Following is a guest post I previously wrote for Alzheimer’s Reading Room.
Wham! You got the big news, a spouse, parent, loved one, friend, maybe even your Alzheimer’s diagnosis. You were just going about your life, and now it’s taken a 180 degree turn. To describe it as overwhelming would be an understatement. It’s easy to enter denial or become frozen with shock. While there is little that can be done for that beyond a little time, there is some comfort knowing that you’re not alone, you’re not the first, and you won’t be the last.
Information! Where do you ask questions? What questions do you ask?
Where do you ask questions?
Where you turn for help largely depends on the help you need. The biggest initial problem may be you don’t know what help you’ll need, but we’ll get to that in a moment. For now, you’ll probably want to know more about the disease, caregiving, financial implications, long-term care, etc. Those subjects are all daunting to the novice.
I could recommend specific resources for each, but for the person first learning of the diagnosis, general information on all subjects is most helpful. For this, it’s hard to beat your local Area Agency on Aging (AAA). These agencies support elders within a set community. Their funds come largely from the federal government, authorized by the Older American’s Act (OAA). The OAA funds go to promote healthy aging, help people understand and apply for programs, family caregiver support, etc. What this means is within your local Area Agency on Aging there are trained people ready to help you with a myriad of questions, but more importantly, they can assess your exact situation and refer you to the right people in your community or state.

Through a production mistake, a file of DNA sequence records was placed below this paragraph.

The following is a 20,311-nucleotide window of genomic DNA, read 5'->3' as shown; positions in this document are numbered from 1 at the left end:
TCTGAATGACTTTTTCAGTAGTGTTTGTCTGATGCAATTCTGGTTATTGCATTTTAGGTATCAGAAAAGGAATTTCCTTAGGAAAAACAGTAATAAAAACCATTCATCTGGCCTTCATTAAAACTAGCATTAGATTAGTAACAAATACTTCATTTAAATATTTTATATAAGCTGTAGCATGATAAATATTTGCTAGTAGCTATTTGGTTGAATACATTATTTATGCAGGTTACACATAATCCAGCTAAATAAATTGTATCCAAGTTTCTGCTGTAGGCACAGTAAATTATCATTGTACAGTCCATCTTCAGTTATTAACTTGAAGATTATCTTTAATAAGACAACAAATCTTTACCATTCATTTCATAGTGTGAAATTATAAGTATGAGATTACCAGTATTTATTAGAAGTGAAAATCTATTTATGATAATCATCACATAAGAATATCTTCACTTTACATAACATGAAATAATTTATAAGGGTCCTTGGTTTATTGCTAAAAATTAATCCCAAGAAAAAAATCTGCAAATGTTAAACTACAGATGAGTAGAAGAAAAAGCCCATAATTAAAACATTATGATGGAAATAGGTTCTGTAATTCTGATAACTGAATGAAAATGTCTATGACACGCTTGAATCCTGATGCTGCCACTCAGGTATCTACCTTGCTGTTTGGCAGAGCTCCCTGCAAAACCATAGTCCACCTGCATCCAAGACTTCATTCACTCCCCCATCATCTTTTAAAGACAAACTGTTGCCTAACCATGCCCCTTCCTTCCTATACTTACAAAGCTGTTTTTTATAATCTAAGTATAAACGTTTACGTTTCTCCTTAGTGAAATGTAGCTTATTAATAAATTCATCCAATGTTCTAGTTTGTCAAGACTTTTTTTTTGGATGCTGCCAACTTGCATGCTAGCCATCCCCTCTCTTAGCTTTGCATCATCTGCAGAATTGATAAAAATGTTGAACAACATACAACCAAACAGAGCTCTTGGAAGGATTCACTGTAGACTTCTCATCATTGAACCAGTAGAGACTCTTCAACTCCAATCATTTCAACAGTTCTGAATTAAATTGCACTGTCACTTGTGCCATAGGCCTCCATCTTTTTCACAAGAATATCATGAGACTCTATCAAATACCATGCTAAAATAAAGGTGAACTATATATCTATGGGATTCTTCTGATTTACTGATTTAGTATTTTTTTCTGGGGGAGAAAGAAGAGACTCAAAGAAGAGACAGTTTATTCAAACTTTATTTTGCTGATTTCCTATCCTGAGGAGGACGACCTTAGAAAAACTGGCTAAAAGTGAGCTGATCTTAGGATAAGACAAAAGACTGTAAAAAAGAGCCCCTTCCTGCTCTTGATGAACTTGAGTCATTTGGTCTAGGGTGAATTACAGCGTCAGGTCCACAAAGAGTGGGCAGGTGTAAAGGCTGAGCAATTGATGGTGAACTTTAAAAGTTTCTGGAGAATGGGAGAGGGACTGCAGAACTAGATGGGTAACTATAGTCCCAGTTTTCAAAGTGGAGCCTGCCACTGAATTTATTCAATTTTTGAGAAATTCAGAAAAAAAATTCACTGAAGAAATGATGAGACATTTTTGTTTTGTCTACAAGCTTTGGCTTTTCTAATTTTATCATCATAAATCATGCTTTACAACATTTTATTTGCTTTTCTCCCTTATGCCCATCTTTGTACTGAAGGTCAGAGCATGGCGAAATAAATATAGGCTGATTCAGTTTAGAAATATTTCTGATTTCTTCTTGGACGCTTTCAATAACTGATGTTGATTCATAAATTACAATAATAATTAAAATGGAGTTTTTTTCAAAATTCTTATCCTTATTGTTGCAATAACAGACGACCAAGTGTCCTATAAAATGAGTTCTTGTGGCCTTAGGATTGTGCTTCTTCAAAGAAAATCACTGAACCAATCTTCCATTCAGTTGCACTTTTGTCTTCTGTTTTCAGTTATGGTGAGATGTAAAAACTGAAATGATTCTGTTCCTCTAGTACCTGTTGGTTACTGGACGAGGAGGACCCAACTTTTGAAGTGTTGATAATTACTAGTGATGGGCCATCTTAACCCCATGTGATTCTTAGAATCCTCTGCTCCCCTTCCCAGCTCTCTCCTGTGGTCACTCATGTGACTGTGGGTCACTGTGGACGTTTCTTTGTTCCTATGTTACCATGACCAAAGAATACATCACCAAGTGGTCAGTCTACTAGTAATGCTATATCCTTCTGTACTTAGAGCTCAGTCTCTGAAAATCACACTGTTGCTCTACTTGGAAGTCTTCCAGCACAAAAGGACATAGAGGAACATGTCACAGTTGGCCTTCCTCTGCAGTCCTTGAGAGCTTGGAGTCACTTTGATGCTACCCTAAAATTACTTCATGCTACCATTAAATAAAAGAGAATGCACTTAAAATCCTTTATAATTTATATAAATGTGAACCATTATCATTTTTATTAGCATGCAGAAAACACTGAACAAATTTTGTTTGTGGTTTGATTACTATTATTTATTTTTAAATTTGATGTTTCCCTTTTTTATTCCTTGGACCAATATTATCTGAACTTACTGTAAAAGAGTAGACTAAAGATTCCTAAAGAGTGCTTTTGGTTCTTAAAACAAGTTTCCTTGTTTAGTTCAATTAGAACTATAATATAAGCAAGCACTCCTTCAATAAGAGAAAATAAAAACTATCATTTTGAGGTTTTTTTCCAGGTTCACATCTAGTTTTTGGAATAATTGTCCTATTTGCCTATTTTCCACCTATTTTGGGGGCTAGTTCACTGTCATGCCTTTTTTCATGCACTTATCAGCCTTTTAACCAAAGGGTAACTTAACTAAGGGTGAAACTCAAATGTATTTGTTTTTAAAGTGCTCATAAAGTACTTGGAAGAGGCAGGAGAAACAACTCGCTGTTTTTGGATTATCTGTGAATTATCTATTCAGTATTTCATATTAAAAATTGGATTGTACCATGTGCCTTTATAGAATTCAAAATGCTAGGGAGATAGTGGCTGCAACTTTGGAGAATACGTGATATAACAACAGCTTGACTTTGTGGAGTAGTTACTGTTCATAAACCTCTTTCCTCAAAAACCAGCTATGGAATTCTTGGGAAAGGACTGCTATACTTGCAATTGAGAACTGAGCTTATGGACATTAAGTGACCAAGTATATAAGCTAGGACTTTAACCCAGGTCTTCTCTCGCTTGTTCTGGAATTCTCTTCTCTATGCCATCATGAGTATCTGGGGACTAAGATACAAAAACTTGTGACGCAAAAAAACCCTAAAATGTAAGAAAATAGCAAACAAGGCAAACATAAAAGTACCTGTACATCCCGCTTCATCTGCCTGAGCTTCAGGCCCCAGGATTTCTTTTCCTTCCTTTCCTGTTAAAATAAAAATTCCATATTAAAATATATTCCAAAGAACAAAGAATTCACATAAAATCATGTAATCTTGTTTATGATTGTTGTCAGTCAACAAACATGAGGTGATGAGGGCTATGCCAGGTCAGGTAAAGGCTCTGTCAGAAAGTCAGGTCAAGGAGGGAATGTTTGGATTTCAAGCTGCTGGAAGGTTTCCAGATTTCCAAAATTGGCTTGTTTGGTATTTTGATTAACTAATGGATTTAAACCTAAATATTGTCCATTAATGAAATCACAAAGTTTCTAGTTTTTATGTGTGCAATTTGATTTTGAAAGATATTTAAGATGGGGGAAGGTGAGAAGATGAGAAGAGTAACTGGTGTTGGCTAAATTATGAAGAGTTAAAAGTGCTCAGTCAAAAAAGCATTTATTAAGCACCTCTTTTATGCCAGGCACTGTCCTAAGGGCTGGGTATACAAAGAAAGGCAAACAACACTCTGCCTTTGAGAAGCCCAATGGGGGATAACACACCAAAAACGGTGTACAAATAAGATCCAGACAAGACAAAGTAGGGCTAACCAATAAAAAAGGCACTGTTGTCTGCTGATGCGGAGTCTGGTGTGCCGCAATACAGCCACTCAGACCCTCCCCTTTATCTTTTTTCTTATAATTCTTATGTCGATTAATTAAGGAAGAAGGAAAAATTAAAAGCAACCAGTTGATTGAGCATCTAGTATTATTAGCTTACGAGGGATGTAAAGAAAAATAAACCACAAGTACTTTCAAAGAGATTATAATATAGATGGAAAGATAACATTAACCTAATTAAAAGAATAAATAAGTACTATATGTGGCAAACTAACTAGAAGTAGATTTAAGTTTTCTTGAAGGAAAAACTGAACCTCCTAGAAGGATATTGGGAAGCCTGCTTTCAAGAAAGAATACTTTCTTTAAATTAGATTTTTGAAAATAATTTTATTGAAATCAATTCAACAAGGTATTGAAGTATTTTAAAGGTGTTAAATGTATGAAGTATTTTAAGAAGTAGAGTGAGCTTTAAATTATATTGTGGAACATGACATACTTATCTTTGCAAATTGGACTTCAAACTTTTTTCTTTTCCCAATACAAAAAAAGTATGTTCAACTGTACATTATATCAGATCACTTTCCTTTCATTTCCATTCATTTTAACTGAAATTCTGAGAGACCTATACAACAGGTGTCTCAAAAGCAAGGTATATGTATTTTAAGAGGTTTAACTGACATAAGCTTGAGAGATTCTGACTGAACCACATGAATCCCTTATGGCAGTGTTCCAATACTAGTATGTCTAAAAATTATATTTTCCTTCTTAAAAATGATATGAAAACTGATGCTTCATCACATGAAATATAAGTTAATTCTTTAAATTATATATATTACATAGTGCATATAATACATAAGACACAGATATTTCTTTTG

My next recommendation is the Alzheimer’s Association itself. Makes sense, doesn’t it? They have an office in every state and they want to help. They hold the professionals, they lobby, and they advocate. You can find both your Area Agency on Aging and your local chapter of the Alzheimer’s Association by visiting ElderGuru’s Resources by State page.
The financial implications may require the assistance of an attorney; however, this is impossible to advise without knowing an individual’s specific disease situation, care needs and financial situation. That being said, for people that can afford them, hiring a private care manager is an option, a Licensed Social Worker or Registered Nurse that helps individuals and families navigate the process.
What questions do you ask?
The only way to determine this is to talk with people, read, research and self-educate. You’ll need to hear what other people are doing or have done. You should consider connecting with a support group, the Alzheimer’s Association will have a list. There is a large selection of books available on the subject. You can also do what you’re doing now; visit web sites like Alzheimer’s Reading Room, ElderGuru and others. The best thing about this process is that you find the answer to the question before you knew you should ask it.
I highly recommend support groups, however. I’ve organized and led them. Many people are too private and uninterested in discussing their personal thoughts and emotions with strangers. These people miss out on a valuable exchange of thoughts and ideas. They miss the opportunity to make valuable and lasting friendships. Don’t try to do this alone.